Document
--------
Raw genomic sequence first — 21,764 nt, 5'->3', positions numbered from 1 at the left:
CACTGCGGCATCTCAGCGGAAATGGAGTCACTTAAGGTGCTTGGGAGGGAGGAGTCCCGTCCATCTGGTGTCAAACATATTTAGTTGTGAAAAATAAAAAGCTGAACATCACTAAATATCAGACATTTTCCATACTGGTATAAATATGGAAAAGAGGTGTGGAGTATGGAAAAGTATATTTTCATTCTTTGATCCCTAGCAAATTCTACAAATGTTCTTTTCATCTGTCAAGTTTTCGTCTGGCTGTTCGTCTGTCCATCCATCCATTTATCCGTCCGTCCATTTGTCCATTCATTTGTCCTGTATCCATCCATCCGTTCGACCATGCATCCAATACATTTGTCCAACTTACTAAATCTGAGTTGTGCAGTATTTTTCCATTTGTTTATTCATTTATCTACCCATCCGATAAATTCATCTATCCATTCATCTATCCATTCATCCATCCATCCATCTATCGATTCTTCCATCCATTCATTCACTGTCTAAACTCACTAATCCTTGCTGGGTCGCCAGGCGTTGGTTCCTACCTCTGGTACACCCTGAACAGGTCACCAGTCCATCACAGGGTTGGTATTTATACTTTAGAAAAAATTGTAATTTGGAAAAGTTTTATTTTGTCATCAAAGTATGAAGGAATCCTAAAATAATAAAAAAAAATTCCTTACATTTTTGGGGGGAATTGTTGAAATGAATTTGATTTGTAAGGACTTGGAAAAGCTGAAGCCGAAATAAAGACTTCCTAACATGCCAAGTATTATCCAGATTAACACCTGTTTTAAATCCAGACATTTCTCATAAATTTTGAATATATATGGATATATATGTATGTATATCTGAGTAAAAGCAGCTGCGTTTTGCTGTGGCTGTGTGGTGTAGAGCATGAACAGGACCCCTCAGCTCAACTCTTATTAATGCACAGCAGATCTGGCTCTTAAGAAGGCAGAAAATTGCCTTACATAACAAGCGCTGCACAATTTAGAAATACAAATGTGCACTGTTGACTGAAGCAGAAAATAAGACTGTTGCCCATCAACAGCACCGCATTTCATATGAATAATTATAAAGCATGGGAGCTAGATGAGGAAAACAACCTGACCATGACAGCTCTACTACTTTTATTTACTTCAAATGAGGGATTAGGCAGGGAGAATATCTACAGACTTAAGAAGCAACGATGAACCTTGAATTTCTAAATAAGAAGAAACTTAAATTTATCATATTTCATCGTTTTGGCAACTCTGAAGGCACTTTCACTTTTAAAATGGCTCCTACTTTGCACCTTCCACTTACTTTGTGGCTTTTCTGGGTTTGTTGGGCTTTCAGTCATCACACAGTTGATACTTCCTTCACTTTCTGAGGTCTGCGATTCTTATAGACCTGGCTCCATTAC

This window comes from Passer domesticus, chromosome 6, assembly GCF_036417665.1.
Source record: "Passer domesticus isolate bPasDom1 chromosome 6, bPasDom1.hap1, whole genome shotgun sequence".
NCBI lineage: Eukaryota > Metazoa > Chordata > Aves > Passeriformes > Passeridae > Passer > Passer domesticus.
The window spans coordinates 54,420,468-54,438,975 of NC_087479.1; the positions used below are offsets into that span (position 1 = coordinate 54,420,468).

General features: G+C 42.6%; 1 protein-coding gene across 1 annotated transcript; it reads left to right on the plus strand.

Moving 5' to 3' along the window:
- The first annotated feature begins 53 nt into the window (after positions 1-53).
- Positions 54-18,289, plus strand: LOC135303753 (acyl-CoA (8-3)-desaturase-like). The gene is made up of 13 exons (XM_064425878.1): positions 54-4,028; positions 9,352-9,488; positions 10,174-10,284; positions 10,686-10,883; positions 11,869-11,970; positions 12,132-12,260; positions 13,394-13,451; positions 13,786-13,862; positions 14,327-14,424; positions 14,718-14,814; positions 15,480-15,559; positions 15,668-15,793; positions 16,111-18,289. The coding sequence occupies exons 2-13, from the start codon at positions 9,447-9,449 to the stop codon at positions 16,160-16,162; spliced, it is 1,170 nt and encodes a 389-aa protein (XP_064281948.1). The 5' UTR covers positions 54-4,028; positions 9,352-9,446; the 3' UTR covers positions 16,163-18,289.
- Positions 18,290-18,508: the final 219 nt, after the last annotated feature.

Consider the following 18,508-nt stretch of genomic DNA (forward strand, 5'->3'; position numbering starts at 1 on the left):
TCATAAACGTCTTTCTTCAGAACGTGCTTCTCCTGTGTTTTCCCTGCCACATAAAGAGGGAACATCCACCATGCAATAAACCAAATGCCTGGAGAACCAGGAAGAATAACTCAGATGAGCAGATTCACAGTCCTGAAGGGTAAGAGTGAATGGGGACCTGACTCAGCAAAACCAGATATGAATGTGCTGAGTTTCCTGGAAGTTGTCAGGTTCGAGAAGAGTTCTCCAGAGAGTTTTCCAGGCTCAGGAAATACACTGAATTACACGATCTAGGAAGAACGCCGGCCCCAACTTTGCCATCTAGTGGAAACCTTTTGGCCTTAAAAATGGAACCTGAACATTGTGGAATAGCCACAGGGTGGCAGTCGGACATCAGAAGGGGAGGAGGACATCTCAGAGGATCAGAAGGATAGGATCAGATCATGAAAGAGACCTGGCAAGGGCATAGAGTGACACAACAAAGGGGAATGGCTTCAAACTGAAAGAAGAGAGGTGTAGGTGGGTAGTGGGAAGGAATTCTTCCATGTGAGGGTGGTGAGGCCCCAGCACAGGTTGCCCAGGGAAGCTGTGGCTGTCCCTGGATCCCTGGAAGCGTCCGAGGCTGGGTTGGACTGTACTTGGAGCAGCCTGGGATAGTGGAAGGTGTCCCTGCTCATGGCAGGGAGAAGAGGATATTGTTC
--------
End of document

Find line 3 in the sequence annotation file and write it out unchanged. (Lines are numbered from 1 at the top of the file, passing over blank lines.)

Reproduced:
This window comes from Passer domesticus, chromosome 6, assembly GCF_036417665.1.